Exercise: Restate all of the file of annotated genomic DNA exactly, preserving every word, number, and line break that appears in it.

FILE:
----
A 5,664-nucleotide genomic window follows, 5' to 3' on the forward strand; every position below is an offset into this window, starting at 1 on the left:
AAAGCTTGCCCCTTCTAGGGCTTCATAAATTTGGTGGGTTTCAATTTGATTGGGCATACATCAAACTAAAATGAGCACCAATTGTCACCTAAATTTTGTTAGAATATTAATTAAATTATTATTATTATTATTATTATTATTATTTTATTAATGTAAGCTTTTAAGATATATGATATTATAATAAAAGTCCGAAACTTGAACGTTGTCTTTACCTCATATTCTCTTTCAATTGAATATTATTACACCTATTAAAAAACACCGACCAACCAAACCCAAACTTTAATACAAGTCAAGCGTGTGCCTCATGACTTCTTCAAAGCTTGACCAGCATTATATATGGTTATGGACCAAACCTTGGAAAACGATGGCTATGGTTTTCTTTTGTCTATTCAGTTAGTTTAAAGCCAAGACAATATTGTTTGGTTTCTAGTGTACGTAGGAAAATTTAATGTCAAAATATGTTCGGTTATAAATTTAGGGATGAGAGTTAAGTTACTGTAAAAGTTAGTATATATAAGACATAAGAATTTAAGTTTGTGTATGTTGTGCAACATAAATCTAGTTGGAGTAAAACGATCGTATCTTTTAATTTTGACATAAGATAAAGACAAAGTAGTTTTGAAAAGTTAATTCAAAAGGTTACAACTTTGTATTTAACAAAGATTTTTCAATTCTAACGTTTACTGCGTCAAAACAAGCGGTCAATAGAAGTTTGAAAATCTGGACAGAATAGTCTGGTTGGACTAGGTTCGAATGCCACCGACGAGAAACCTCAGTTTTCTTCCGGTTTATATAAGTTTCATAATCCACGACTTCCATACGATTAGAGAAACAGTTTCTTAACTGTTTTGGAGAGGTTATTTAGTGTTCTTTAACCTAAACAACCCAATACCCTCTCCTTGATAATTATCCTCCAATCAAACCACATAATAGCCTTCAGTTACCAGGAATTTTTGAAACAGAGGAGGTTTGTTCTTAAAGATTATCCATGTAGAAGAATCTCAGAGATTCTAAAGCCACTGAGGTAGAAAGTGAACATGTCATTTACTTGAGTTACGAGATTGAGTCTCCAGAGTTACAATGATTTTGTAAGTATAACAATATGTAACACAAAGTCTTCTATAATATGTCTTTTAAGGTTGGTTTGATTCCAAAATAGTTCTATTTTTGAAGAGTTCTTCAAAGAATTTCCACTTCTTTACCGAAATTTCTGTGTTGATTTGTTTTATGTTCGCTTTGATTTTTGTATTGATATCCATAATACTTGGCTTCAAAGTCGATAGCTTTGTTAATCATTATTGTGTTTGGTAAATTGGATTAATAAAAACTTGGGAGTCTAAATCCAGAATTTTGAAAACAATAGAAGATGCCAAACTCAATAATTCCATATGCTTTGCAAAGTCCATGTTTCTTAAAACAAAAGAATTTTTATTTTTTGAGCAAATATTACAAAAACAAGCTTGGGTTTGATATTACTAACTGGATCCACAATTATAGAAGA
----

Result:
A 5,664-nucleotide genomic window follows, 5' to 3' on the forward strand; every position below is an offset into this window, starting at 1 on the left:
AAAGCTTGCCCCTTCTAGGGCTTCATAAATTTGGTGGGTTTCAATTTGATTGGGCATACATCAAACTAAAATGAGCACCAATTGTCACCTAAATTTTGTTAGAATATTAATTAAATTATTATTATTATTATTATTATTATTATTTTATTAATGTAAGCTTTTAAGATATATGATATTATAATAAAAGTCCGAAACTTGAACGTTGTCTTTACCTCATATTCTCTTTCAATTGAATATTATTACACCTATTAAAAAACACCGACCAACCAAACCCAAACTTTAATACAAGTCAAGCGTGTGCCTCATGACTTCTTCAAAGCTTGACCAGCATTATATATGGTTATGGACCAAACCTTGGAAAACGATGGCTATGGTTTTCTTTTGTCTATTCAGTTAGTTTAAAGCCAAGACAATATTGTTTGGTTTCTAGTGTACGTAGGAAAATTTAATGTCAAAATATGTTCGGTTATAAATTTAGGGATGAGAGTTAAGTTACTGTAAAAGTTAGTATATATAAGACATAAGAATTTAAGTTTGTGTATGTTGTGCAACATAAATCTAGTTGGAGTAAAACGATCGTATCTTTTAATTTTGACATAAGATAAAGACAAAGTAGTTTTGAAAAGTTAATTCAAAAGGTTACAACTTTGTATTTAACAAAGATTTTTCAATTCTAACGTTTACTGCGTCAAAACAAGCGGTCAATAGAAGTTTGAAAATCTGGACAGAATAGTCTGGTTGGACTAGGTTCGAATGCCACCGACGAGAAACCTCAGTTTTCTTCCGGTTTATATAAGTTTCATAATCCACGACTTCCATACGATTAGAGAAACAGTTTCTTAACTGTTTTGGAGAGGTTATTTAGTGTTCTTTAACCTAAACAACCCAATACCCTCTCCTTGATAATTATCCTCCAATCAAACCACATAATAGCCTTCAGTTACCAGGAATTTTTGAAACAGAGGAGGTTTGTTCTTAAAGATTATCCATGTAGAAGAATCTCAGAGATTCTAAAGCCACTGAGGTAGAAAGTGAACATGTCATTTACTTGAGTTACGAGATTGAGTCTCCAGAGTTACAATGATTTTGTAAGTATAACAATATGTAACACAAAGTCTTCTATAATATGTCTTTTAAGGTTGGTTTGATTCCAAAATAGTTCTATTTTTGAAGAGTTCTTCAAAGAATTTCCACTTCTTTACCGAAATTTCTGTGTTGATTTGTTTTATGTTCGCTTTGATTTTTGTATTGATATCCATAATACTTGGCTTCAAAGTCGATAGCTTTGTTAATCATTATTGTGTTTGGTAAATTGGATTAATAAAAACTTGGGAGTCTAAATCCAGAATTTTGAAAACAATAGAAGATGCCAAACTCAATAATTCCATATGCTTTGCAAAGTCCATGTTTCTTAAAACAAAAGAATTTTTATTTTTTGAGCAAATATTACAAAAACAAGCTTGGGTTTGATATTACTAACTGGATCCACAATTATAGAAGA